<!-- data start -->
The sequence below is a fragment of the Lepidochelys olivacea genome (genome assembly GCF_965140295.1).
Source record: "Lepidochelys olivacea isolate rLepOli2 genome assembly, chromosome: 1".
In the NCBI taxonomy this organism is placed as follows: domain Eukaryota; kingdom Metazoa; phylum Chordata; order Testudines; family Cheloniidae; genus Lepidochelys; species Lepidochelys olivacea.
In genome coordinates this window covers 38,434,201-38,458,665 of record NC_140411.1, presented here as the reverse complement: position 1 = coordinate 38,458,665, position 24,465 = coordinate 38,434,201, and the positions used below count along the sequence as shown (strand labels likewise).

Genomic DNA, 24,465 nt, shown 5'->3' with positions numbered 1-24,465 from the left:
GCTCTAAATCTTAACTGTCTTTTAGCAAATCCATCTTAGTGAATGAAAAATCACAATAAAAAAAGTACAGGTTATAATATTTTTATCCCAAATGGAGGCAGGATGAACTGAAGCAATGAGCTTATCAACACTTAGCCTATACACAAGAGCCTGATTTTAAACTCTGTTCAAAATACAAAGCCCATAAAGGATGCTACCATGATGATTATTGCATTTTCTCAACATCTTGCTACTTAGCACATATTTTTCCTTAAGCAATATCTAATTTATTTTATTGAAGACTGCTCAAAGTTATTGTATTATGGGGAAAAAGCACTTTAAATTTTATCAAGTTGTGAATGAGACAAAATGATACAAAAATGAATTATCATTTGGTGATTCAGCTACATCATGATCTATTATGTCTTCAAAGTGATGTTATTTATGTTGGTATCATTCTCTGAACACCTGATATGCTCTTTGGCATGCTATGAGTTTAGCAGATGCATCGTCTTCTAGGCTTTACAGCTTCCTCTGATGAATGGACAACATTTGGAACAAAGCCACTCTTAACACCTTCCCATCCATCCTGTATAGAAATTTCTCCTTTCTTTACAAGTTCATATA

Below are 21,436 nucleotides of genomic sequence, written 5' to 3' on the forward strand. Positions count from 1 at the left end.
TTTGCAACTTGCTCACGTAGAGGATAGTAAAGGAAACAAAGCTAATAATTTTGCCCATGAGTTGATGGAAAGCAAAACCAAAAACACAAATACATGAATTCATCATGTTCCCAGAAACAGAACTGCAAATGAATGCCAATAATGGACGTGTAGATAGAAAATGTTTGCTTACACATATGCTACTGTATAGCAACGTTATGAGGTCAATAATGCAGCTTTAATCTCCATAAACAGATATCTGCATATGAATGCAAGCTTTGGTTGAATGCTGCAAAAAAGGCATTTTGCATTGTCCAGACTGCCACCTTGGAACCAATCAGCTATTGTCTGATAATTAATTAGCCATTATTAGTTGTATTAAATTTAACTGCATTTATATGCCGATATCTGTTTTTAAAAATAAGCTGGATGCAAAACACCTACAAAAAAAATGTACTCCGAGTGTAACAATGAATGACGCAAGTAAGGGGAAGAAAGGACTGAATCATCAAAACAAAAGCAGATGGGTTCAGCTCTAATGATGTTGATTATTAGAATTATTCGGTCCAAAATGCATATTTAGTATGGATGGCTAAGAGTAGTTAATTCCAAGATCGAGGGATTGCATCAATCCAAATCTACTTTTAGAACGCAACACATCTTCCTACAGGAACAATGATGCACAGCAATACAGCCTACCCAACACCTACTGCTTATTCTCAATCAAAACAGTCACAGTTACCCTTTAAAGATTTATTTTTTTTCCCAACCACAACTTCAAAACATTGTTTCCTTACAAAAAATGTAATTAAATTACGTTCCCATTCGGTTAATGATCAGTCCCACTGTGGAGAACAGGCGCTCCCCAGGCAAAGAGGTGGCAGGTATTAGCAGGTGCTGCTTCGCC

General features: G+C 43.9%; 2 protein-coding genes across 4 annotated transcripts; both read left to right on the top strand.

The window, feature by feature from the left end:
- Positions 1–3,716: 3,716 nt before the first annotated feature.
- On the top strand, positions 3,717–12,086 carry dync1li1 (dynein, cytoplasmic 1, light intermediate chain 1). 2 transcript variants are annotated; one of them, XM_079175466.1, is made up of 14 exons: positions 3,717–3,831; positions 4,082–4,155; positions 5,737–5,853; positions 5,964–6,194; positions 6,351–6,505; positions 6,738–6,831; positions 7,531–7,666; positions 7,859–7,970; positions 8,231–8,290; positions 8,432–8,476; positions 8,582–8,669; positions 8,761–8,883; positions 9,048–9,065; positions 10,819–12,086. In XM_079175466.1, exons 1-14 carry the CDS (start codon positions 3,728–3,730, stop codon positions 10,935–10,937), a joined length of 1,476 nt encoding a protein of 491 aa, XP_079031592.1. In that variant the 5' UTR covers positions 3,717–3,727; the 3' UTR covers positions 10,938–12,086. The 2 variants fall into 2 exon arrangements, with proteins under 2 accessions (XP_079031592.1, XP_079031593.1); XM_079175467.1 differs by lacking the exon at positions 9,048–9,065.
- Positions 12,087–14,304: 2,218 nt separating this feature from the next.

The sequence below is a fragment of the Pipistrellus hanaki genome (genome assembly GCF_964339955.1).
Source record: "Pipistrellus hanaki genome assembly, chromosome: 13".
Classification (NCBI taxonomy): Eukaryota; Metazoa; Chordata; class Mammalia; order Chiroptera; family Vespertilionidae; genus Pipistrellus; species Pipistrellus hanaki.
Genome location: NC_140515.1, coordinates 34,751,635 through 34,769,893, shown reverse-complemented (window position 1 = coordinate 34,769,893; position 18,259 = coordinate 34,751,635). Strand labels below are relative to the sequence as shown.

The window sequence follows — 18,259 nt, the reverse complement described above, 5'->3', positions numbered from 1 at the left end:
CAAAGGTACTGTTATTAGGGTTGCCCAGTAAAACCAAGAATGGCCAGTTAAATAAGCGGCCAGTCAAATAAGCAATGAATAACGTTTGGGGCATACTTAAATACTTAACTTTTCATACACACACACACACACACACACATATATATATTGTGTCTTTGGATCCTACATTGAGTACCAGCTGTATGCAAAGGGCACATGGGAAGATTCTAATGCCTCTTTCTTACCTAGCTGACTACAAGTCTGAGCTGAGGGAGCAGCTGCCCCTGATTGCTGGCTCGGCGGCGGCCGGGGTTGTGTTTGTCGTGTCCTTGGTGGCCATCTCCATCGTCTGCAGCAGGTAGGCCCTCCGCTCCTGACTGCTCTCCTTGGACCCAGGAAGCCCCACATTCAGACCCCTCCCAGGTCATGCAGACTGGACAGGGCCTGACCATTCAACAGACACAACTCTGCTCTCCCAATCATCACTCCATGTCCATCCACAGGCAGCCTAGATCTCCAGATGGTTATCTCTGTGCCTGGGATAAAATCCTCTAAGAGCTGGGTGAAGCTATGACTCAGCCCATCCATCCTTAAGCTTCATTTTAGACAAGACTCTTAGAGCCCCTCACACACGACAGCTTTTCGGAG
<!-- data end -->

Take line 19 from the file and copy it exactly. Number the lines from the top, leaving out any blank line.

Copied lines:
CAAAGGTACTGTTATTAGGGTTGCCCAGTAAAACCAAGAATGGCCAGTTAAATAAGCGGCCAGTCAAATAAGCAATGAATAACGTTTGGGGCATACTTAAATACTTAACTTTTCATACACACACACACACACACACACATATATATATTGTGTCTTTGGATCCTACATTGAGTACCAGCTGTATGCAAAGGGCACATGGGAAGATTCTAATGCCTCTTTCTTACCTAGCTGACTACAAGTCTGAGCTGAGGGAGCAGCTGCCCCTGATTGCTGGCTCGGCGGCGGCCGGGGTTGTGTTTGTCGTGTCCTTGGTGGCCATCTCCATCGTCTGCAGCAGGTAGGCCCTCCGCTCCTGACTGCTCTCCTTGGACCCAGGAAGCCCCACATTCAGACCCCTCCCAGGTCATGCAGACTGGACAGGGCCTGACCATTCAACAGACACAACTCTGCTCTCCCAATCATCACTCCATGTCCATCCACAGGCAGCCTAGATCTCCAGATGGTTATCTCTGTGCCTGGGATAAAATCCTCTAAGAGCTGGGTGAAGCTATGACTCAGCCCATCCATCCTTAAGCTTCATTTTAGACAAGACTCTTAGAGCCCCTCACACACGACAGCTTTTCGGAG